I was walking on the trail a couple days ago when my son Face-Time’d me from Portugal. It was just to touch base and let me know everything was fine. From 3,500 miles away it was like he was right next to me. That still amazes me. On the flip side, I made a call the other day from my office phone and had to leave a message. In that message I asked they call my cell phone and left that number, three times, only to have the call returned to my desk phone because that’s what popped up on their caller ID. Forget that I left a detailed message with specific instructions to call my cell. Their systems provided a number so why actually listen to my message?
Technology can be great. It can make life easier, convenient, help get things done faster, and so on, but it can’t replace good old-fashioned human interaction and attentiveness. We have the capabilities that allow members to do pretty much anything they want without interacting with a human being, yet they continue to do so. They call on the phone, they come into the branch, they send emails because they have a need.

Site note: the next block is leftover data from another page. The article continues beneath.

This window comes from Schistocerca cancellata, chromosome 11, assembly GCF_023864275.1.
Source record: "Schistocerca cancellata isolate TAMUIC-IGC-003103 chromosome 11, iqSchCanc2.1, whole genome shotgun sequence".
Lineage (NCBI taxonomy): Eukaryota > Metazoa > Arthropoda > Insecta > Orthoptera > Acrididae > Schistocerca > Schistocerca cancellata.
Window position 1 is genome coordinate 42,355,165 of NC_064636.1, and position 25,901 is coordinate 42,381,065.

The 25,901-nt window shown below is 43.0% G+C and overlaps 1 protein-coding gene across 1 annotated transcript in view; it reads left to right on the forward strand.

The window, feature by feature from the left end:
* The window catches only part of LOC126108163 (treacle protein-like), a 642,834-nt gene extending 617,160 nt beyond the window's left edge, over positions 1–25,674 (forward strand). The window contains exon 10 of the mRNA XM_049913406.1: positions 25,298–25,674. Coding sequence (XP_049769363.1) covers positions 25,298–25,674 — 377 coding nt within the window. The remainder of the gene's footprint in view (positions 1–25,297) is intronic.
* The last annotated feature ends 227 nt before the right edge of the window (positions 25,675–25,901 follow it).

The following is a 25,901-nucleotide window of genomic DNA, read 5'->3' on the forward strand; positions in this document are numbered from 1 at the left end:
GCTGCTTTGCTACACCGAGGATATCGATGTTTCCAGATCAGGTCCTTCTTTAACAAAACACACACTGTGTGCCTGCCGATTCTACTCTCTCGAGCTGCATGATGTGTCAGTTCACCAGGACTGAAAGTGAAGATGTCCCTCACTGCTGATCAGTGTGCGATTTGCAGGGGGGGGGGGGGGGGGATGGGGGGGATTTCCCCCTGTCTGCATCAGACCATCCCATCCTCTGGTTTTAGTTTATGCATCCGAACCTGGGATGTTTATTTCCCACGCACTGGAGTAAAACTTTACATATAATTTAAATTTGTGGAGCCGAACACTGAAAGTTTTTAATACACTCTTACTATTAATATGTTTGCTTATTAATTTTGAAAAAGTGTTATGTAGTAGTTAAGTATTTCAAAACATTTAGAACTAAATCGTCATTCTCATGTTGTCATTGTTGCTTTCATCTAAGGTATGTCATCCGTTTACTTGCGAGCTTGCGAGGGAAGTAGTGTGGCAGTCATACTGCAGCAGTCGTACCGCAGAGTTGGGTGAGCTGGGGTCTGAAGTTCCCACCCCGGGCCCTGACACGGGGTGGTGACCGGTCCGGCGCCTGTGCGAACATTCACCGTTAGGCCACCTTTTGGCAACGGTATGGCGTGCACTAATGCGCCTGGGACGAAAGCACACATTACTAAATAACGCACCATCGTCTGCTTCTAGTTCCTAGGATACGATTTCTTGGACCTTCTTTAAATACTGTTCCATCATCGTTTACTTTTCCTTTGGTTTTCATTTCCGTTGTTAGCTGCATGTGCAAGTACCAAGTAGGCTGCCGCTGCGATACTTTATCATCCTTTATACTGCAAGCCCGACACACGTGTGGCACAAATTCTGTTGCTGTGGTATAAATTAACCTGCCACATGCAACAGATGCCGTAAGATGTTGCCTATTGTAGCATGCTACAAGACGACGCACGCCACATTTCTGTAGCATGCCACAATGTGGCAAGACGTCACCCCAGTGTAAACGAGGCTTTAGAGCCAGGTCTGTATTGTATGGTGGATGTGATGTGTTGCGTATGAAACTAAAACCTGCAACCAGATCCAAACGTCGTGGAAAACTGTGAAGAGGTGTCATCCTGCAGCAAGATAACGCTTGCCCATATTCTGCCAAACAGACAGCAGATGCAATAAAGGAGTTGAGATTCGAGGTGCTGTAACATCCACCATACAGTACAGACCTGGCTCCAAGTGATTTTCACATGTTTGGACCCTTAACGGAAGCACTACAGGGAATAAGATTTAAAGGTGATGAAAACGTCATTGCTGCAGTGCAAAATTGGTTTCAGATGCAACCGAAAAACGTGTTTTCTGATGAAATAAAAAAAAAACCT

Sometimes the technology alone can meet a need, but other times the need is more than transactional or informational. Members want understanding, compassion, someone to give advice or talk over options with. We are more than order takers; we are financial representatives, experts in our field, people that help our members make better decisions that can have a positive impact on their lives.
There are tremendous benefits to technology. We all need it, and depend on it; but we never lose sight of how important our members are. A cell phone can’t shake a hand or show appreciation; a PC can’t help you deal with an unexpected life change; a loan system can’t explain the benefits and risks of a purchase. There is an art to conversation and a physical and emotional benefit to engagement. Technology is just one tool we use to create the Freedom experience, but we never lose site of the importance of conversation.